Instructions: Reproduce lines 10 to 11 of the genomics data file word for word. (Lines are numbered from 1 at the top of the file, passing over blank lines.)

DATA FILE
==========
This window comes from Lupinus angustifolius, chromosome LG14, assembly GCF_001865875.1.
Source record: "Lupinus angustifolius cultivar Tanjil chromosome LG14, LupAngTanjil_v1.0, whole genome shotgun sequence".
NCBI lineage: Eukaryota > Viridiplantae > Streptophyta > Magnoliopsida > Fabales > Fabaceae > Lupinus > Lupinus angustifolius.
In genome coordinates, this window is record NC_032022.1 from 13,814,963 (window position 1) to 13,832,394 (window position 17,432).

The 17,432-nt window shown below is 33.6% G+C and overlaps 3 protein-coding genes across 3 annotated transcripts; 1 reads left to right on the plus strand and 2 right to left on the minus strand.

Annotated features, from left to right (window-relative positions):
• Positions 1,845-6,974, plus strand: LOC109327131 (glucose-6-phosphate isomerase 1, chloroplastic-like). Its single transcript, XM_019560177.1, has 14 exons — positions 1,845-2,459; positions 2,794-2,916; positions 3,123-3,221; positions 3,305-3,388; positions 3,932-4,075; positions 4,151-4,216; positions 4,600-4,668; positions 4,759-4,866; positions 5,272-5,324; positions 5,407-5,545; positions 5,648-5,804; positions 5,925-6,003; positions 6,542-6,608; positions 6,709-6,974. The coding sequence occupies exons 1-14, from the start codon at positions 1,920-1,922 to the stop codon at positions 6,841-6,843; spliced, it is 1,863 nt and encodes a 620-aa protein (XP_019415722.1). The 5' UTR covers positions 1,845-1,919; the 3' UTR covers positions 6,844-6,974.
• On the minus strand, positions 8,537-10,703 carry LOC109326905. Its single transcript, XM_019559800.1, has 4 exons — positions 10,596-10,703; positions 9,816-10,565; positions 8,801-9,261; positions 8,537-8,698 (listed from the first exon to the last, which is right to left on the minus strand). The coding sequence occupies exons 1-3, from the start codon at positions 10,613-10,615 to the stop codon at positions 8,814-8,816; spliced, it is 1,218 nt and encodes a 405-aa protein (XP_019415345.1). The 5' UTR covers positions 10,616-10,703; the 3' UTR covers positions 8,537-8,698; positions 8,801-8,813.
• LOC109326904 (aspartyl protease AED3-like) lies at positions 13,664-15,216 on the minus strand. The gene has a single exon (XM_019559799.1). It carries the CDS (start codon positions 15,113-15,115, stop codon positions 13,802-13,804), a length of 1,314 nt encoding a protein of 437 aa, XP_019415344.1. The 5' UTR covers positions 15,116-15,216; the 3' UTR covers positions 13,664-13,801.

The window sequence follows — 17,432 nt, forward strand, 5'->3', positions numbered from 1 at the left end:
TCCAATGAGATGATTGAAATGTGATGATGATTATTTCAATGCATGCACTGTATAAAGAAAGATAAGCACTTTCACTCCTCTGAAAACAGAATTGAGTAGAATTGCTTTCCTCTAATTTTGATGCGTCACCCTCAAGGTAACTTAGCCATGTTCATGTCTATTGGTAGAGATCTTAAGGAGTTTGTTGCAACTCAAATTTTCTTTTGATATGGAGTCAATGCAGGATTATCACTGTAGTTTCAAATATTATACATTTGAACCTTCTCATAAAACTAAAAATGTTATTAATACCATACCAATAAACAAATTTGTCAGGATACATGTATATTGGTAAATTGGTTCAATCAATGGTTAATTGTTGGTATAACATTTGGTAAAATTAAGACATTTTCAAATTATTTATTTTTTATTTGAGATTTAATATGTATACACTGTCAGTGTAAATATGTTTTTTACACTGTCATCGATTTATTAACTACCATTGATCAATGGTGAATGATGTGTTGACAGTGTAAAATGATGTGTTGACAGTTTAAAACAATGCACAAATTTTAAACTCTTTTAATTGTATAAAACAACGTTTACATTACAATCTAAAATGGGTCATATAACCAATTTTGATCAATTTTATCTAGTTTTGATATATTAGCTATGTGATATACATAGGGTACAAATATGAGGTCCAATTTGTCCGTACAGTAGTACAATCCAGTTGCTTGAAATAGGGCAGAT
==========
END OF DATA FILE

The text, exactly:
The window sequence follows — 17,432 nt, forward strand, 5'->3', positions numbered from 1 at the left end:
TCCAATGAGATGATTGAAATGTGATGATGATTATTTCAATGCATGCACTGTATAAAGAAAGATAAGCACTTTCACTCCTCTGAAAACAGAATTGAGTAGAATTGCTTTCCTCTAATTTTGATGCGTCACCCTCAAGGTAACTTAGCCATGTTCATGTCTATTGGTAGAGATCTTAAGGAGTTTGTTGCAACTCAAATTTTCTTTTGATATGGAGTCAATGCAGGATTATCACTGTAGTTTCAAATATTATACATTTGAACCTTCTCATAAAACTAAAAATGTTATTAATACCATACCAATAAACAAATTTGTCAGGATACATGTATATTGGTAAATTGGTTCAATCAATGGTTAATTGTTGGTATAACATTTGGTAAAATTAAGACATTTTCAAATTATTTATTTTTTATTTGAGATTTAATATGTATACACTGTCAGTGTAAATATGTTTTTTACACTGTCATCGATTTATTAACTACCATTGATCAATGGTGAATGATGTGTTGACAGTGTAAAATGATGTGTTGACAGTTTAAAACAATGCACAAATTTTAAACTCTTTTAATTGTATAAAACAACGTTTACATTACAATCTAAAATGGGTCATATAACCAATTTTGATCAATTTTATCTAGTTTTGATATATTAGCTATGTGATATACATAGGGTACAAATATGAGGTCCAATTTGTCCGTACAGTAGTACAATCCAGTTGCTTGAAATAGGGCAGAT